the saddest Christmas song ever sung

Ahhhh, Joni….why’d you have to be so sad?

This is probably one of the saddest Christmas songs…one of the saddest songs in general…I’ve ever heard.  It is also one of my all time favorites.

“It don’t snow here, it stays pretty green…I’m gonna make a lot of money and I’m gonna quit this crazy scene”.

Joni said that when she was recording this album (Blue), it devastated her…too raw and emotionally exposed…too close to the bone for her to live with.  Every song on this album is like that…even the upbeat ones strike close to the heart.

Christmas is a funny season.  What a joyous celebration…and we attach so much to it that for some reason, it also becomes kind of a sad time for a lot of people. I don’t know how to shield myself from any sadness…how to shield any of my loved ones from sadness…but we are vulnerable at Christmas…caught up in memories good and sad.

But…I expect a very nice Christmas…so sadness isn’t something that takes the reins these days.

Back to Joni Mitchell…if you haven’t ever heard Blue, seek it out.  It was released in the early 70’s…I think (1971, to be exact)…and is an amazing, timeless piece of music.  You could probably hear the album in its entirety at  or Spotify.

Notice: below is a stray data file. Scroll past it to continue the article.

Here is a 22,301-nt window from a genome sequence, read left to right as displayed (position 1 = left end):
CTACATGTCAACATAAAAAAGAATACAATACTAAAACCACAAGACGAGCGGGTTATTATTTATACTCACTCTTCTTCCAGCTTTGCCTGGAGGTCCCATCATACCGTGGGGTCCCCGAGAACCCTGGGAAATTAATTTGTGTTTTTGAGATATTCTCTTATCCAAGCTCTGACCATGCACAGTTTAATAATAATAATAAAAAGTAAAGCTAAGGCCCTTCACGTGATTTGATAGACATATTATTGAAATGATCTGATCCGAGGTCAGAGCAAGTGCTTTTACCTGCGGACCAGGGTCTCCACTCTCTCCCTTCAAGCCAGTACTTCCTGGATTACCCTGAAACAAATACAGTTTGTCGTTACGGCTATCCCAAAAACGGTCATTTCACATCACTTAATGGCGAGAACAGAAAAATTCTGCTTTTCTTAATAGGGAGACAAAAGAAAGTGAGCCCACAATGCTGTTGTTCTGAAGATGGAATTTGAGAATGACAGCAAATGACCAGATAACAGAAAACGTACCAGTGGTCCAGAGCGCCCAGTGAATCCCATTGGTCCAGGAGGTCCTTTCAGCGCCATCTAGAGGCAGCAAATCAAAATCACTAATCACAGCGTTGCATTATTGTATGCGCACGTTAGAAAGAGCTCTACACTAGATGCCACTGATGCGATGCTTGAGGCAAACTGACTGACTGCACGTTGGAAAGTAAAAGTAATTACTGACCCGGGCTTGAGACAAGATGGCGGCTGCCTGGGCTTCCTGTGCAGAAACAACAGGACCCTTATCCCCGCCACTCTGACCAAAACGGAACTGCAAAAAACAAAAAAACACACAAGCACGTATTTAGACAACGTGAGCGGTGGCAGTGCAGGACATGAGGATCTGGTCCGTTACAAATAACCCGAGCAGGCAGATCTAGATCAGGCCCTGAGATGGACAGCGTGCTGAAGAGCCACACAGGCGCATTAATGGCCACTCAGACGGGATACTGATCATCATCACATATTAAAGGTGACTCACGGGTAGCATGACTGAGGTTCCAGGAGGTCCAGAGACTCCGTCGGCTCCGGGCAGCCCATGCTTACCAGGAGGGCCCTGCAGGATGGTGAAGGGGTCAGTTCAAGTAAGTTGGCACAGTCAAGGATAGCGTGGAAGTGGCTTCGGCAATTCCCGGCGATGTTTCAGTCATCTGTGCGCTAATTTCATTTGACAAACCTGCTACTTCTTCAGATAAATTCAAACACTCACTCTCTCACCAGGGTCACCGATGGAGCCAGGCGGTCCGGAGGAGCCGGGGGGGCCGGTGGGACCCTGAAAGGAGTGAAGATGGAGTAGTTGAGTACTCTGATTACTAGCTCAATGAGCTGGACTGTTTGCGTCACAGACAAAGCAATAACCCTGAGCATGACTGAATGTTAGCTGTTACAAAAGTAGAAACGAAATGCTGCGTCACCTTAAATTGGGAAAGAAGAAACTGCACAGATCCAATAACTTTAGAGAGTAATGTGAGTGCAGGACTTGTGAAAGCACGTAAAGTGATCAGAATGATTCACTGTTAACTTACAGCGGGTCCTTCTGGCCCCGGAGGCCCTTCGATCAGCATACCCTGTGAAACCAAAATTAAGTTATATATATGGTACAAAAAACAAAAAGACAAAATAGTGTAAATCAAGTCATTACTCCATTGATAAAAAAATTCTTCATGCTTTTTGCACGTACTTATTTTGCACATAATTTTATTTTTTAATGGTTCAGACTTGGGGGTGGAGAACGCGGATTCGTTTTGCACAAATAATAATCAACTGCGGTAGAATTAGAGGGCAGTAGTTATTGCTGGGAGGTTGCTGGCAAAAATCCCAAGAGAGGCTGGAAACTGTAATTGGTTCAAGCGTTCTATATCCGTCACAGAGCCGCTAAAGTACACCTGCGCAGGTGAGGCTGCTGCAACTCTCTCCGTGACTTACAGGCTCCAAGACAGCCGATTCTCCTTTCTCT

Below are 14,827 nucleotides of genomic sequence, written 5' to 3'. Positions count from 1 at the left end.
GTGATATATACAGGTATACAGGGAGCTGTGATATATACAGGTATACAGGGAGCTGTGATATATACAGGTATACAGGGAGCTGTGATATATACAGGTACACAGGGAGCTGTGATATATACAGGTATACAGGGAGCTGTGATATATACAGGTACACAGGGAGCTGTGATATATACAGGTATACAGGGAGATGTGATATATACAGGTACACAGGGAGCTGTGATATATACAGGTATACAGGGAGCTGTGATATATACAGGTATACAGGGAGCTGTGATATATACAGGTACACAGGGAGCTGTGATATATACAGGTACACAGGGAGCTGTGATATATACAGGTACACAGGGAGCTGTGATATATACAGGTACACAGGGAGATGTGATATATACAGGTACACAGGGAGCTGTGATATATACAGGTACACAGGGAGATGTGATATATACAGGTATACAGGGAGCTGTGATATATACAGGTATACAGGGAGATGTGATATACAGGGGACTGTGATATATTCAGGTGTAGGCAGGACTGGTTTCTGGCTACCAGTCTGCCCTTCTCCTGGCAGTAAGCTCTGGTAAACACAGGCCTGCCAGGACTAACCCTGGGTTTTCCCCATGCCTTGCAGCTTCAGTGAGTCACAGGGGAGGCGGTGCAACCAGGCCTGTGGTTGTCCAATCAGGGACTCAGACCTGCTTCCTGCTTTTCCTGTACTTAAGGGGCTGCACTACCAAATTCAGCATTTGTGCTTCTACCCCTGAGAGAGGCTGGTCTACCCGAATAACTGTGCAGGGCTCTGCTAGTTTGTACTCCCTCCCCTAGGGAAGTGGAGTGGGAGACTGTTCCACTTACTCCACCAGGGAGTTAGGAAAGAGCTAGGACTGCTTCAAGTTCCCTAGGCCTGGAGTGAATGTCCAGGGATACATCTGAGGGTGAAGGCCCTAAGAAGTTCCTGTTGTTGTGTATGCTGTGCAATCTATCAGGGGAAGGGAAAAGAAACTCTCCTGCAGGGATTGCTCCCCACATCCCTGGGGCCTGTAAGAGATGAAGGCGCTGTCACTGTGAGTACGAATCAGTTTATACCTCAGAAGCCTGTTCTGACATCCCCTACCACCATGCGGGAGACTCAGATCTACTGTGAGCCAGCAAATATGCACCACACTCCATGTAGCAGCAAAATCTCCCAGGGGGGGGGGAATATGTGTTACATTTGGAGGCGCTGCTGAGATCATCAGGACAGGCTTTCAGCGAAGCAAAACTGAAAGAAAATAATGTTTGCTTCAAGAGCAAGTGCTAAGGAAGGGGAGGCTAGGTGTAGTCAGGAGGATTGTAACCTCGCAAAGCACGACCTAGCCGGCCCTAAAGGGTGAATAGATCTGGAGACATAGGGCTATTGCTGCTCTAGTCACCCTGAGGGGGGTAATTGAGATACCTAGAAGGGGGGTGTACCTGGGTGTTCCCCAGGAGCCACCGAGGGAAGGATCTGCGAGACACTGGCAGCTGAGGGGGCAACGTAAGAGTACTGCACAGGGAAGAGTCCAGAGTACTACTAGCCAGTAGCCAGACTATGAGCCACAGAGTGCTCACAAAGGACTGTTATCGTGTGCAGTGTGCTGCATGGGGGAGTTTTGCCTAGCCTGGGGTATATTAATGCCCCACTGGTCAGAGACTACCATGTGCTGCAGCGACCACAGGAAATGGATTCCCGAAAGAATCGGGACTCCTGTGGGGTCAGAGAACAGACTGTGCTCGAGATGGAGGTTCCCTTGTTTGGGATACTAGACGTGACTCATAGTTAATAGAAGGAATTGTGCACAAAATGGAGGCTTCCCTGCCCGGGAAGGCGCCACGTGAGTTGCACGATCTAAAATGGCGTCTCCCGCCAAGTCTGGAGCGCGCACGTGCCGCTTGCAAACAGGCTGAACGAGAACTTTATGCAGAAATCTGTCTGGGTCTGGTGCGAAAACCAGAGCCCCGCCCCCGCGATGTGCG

my brave new world

ipad disconnectComputers make my life easier.

I can access more information than I need faster than I’ve ever known that I don’t need to know about something than ever before. Unless…something isn’t working like I expect it to.  System restore, bang on the box, cross my fingers, turn it on and off….maybe just sit and look at the screen and wonder, “what’s going on?”…I’ll try it all, my life ticking away while I sit, frustrated and flummoxed.

I stopped using Firefox after all the computer voodoo this morning…couldn’t get it to work right so I just gave up.  Google Chrome seems to work so I’ll just go with the “happy accident” and roll with learning about a new browser.